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Japanese Gardens..

—add another must-see to your list!
by Art Drysdale
by Art Drysdale


Art Drysdale, a life-long resident of Toronto and a horticulturist well known all across Canada, is now a resident of Parksville, British Columbia on Vancouver Island, just north of Nanaimo. He has reno-vated an old home and has a new garden there. His radio gardening vignettes are heard in south-western Ontario over radio station Easy 101 FM out of Tillsonburg at 2 PM weekdays.

Art also has his own website at

January 9, 2005

Above, the Flat Garden, Sand and Stone Garden (typically found in Zen monasteries) and 5-tiered stone pagoda lantern (given to Portland by its Sister City, Sapporo, Japan; the stones at the base of the Pagoda are in the shape of the island of Hokkaido, with Sapporo designated by a red stone). Below, the waterfall into the Strolling Pond Garden (chisen-kaiyu-shiki) and an early Viburnum just beginning to bloom. At bottom, Mount St. Helens is still sending off ‘smoke signals’ and this is how we witnessed it on December 18 at about 4:20 PM. Author photos.

This first column for 2005 is being written, initially at least, aboard the BC Ferries ship ‘Spirit of Alberni’. It is late at night and other than for transport truck drivers with their portable DVD players, the ship is empty. We left Canada following my December 18th programme, and are just returning now on January 6. We have visited gardens and nurseries in: Portland, Oregon, San Francisco (the Conservatory of Flowers which just re-opened in 2003 after many years of closure due to destruction from a windstorm, and about which. more in the near future), Santa Barbara (one of the largest orchid growers in the US is located in nearby Carpenteria), Las Vegas (yes, no gambling, just looking at horticulture!), Palm Springs (where Mooreton, a private botanical garden was of great interest), Los Angeles (there’s never enough time there particularly due to the long driving distances), and Sacramento (where I managed some interesting shots of topiary).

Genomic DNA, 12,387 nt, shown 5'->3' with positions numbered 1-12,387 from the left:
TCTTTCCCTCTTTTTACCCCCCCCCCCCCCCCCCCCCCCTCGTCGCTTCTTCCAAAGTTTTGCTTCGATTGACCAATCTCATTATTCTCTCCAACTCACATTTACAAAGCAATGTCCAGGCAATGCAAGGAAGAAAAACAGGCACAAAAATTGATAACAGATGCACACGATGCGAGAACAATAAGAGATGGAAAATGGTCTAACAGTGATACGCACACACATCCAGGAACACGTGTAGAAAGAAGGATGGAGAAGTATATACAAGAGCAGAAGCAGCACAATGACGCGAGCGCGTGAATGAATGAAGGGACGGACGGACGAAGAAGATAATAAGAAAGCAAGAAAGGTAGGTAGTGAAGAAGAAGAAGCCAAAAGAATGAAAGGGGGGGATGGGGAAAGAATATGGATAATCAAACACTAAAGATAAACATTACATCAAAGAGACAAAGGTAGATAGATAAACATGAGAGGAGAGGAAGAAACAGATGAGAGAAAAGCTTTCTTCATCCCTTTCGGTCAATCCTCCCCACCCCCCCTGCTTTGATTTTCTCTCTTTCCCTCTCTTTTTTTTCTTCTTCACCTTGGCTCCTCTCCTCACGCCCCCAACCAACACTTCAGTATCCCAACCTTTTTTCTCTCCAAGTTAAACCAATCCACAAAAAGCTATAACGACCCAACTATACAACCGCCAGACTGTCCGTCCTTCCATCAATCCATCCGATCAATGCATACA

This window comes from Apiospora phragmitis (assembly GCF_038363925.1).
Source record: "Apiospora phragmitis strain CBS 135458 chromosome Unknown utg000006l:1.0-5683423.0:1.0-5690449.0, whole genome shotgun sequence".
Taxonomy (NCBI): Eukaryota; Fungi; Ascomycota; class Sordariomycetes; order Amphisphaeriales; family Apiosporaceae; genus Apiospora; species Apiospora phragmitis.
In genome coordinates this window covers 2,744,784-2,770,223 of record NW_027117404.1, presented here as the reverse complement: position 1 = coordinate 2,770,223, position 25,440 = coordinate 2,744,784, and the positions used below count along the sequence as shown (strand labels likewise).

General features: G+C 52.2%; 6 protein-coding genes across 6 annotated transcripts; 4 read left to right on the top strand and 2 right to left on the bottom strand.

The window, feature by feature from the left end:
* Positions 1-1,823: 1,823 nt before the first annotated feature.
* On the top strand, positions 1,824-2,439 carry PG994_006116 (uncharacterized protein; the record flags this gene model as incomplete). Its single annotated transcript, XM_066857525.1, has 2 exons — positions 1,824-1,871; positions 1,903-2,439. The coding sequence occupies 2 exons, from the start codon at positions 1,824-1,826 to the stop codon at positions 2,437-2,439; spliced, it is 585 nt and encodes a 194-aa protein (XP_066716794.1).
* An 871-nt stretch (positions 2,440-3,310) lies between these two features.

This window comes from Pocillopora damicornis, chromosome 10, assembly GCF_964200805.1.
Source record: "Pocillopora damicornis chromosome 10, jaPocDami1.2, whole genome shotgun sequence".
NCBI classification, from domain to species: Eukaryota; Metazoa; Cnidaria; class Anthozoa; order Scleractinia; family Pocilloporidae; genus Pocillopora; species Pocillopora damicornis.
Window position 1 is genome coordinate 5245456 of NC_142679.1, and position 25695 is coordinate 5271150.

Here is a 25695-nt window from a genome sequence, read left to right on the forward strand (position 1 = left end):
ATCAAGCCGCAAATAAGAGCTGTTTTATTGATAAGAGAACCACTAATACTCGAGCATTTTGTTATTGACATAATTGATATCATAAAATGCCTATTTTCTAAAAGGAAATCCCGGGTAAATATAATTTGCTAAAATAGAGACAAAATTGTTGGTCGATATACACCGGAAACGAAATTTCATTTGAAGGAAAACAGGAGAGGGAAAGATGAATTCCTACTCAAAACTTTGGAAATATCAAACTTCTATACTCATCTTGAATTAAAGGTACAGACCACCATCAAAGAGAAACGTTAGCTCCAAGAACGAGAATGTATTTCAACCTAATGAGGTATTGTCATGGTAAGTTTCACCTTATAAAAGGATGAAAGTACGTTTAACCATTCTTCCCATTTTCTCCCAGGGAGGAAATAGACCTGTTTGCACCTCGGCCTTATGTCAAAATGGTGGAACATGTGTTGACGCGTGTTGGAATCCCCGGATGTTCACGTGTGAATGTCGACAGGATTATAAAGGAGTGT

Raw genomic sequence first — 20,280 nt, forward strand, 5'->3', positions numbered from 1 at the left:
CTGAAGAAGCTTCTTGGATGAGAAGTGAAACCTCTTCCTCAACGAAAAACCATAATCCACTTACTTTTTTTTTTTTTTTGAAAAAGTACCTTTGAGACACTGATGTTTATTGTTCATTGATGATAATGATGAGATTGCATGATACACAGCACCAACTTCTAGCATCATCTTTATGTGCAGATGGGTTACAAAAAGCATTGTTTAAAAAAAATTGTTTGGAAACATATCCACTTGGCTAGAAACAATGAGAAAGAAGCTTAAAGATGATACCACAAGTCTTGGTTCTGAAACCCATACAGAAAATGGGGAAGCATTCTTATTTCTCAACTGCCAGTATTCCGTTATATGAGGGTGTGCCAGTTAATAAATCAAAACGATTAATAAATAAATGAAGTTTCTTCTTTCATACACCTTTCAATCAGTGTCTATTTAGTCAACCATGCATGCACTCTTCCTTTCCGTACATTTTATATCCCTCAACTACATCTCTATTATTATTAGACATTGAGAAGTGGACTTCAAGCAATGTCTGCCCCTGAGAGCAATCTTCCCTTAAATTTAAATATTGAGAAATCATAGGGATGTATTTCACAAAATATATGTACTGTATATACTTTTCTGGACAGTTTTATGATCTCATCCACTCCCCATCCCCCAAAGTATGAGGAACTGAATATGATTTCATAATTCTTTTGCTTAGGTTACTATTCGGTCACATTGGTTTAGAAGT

In my opinion, the most interesting garden was the first one we viewed, the Japanese Garden of Portland, Oregon. It is operated by the Japanese Garden Society of Oregon, which was formed in the early 60s.

Just prior to that, in 1958, Sapporo, Japan and Portland, Oregon became sister cities and the Mayor at the time, along with several members of the business community thought it would be appropriate to have an authentic, traditional Japanese garden.

The garden was designed and its development supervised by Professor Takuma Tono, then head of the Landscape Architecture department of the Tokyo Agricultural University. The professor began landscaping the garden in 1963, and it opened formally for the 1967 summer season. It is open all but three days each year. Almost 140,000 tourists and city residents visit the garden annually.

Even in the middle of winter when we visited (on December 19), the 2.2 hectare (5.5 acre) garden is a showplace, and when one checks the numerous flowering trees and shrubs, it is not difficult to realize that it must be a showpiece, especially in spring.